Help us: Donate
Follow us on:



What is the Goal of Life Extension?


Life extensionism is a global movement with long-term traditions. The idea that aging is similar to a disease, and should be treated as such, was first suggested in the early 1900s by Elie Metchnikoff, the Nobel Laureate in Physiology/Medicine of 1908, for the discovery of phagocytosis, a vice director of the Pasteur Institute (Paris).

Since then, studies of the biology of aging have revealed the underlying processes of aging, such as DNA damage, toxic protein aggregation and cross-links, cellular senescence, nutrient sensing deregulation, and other processes. It has proven the plausibility of addressing these processes to modify the dynamics of aging.

Aging is the root cause of age-related diseases

Even though aging itself is not described as a disease in the International Classification of Diseases (ICD), there is no doubt that aging is the major cause of many severe diseases and that the global population could benefit from bringing aging under medical control. Many existing drugs have been found to be geroprotective (protecting the body against the aging processes).

However, the effects of geroprotective technologies on humans remain a subject of numerous misconceptions.

Please take a look at this picture by the Buck Institute for Research on Aging – one of the biggest aging research centers located in the United States.

The upper line represents human lives as they were before the development of modern medicine. In their 50s, people started to develop different age-related diseases, then they died from them some 15-20 years later.

The second line (red one) is how things are now. People reach their 50s and age-related diseases start to manifest, but modern medicine allows us to slow down their progression so that people live longer – but this is the period of illness that is extended.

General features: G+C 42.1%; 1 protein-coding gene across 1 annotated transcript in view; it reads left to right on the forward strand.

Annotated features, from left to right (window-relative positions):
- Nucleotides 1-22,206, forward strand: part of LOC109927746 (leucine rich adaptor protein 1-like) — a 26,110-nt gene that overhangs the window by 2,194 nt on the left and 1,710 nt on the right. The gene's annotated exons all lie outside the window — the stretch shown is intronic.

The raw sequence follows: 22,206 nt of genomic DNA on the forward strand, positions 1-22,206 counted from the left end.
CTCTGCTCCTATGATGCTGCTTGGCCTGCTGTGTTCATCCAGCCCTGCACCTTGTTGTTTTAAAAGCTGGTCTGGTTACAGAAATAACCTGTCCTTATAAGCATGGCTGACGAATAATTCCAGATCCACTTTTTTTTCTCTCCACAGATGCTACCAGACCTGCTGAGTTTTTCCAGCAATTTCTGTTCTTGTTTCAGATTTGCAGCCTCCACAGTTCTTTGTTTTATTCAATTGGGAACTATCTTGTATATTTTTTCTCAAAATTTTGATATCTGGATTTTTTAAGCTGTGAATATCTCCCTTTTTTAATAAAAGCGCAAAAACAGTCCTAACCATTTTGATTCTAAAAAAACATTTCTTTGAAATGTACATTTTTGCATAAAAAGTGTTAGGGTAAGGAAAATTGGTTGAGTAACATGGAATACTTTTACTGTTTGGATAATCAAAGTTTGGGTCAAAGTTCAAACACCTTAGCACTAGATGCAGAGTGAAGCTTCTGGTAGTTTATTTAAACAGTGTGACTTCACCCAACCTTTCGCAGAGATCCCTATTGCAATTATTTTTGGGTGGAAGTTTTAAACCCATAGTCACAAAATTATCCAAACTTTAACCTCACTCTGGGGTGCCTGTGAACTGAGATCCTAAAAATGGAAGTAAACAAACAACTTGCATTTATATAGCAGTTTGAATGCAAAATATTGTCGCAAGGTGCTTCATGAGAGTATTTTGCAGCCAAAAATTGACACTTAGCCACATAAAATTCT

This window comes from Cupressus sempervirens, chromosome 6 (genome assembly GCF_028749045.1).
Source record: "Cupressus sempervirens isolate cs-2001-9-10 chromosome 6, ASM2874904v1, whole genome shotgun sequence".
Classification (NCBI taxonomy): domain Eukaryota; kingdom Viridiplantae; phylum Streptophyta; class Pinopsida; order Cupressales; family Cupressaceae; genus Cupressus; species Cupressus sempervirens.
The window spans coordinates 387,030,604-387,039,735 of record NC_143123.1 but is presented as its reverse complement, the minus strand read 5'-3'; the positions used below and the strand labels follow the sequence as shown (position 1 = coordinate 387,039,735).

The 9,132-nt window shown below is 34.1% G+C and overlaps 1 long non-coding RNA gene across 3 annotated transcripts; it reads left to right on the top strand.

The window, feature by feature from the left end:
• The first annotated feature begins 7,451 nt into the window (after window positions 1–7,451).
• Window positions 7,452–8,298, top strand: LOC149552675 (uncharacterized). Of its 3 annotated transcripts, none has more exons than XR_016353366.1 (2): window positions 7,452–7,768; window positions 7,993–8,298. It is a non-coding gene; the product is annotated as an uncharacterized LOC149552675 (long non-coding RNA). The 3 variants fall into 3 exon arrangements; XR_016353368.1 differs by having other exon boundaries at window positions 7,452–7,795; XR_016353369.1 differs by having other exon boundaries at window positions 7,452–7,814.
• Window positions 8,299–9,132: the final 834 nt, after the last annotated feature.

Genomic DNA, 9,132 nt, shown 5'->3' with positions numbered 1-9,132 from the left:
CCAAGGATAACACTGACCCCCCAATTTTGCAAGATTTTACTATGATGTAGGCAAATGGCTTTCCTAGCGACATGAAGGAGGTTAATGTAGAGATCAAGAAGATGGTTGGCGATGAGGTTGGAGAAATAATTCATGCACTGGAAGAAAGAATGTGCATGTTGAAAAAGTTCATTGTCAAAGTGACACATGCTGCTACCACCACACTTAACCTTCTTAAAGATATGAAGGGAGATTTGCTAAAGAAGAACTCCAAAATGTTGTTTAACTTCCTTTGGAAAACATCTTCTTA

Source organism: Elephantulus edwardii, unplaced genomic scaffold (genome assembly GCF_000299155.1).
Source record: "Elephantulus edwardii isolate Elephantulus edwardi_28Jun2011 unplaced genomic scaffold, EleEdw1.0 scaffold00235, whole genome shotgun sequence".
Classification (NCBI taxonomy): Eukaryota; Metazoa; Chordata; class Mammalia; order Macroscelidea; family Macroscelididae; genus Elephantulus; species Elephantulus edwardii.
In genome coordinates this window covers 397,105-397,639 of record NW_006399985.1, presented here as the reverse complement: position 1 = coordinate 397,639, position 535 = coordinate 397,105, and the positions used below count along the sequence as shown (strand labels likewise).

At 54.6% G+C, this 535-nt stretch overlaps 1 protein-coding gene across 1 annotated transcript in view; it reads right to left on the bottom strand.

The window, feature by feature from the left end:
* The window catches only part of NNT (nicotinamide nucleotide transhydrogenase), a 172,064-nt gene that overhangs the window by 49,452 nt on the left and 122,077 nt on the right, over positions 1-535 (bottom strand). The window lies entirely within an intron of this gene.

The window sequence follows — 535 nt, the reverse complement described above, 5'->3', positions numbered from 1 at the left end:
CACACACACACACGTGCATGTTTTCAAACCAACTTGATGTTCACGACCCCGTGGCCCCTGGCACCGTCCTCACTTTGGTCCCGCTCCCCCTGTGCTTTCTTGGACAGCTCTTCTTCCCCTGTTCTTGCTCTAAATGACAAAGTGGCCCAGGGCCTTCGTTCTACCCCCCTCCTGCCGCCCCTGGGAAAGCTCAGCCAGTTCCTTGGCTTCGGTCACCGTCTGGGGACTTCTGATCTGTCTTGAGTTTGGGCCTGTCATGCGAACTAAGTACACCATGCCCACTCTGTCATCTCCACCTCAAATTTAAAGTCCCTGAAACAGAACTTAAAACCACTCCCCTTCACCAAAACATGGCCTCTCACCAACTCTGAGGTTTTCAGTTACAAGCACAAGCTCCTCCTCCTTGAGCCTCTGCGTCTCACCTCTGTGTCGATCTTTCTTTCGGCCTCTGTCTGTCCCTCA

Sickcare not healthcare

This is exactly why Brian Kennedy from the Buck Institute calls our healthcare system a “sickcare” system: we are keeping people alive for longer, but we are keeping them sick.

This is why the “silver tsunami” represents such a burden on our system of healthcare and social support: we have many people living longer while still being disabled. This situation is going to get worse in the coming decades, as the number of people who are at least 60 years old is going to reach 30% of the global population by 2100. If we keep things as they are and don’t move towards preventive medicine, there are going to be a lot of people who suffer from serious disabilities.

Preventing age-related diseases by targeting the aging processes

The third line is what scientists are trying to achieve by developing interventions to address the aging processes. These interventions are meant to be applied in middle age, before the manifestation of age-related diseases, in order to extend the healthy period of life, or healthspan, while the period of illness is postponed and will remain relatively short. This could allow people in their 50s to look like they are 30; in their 70s, they could also look younger, be stronger, and feel as good as they did in their 50s.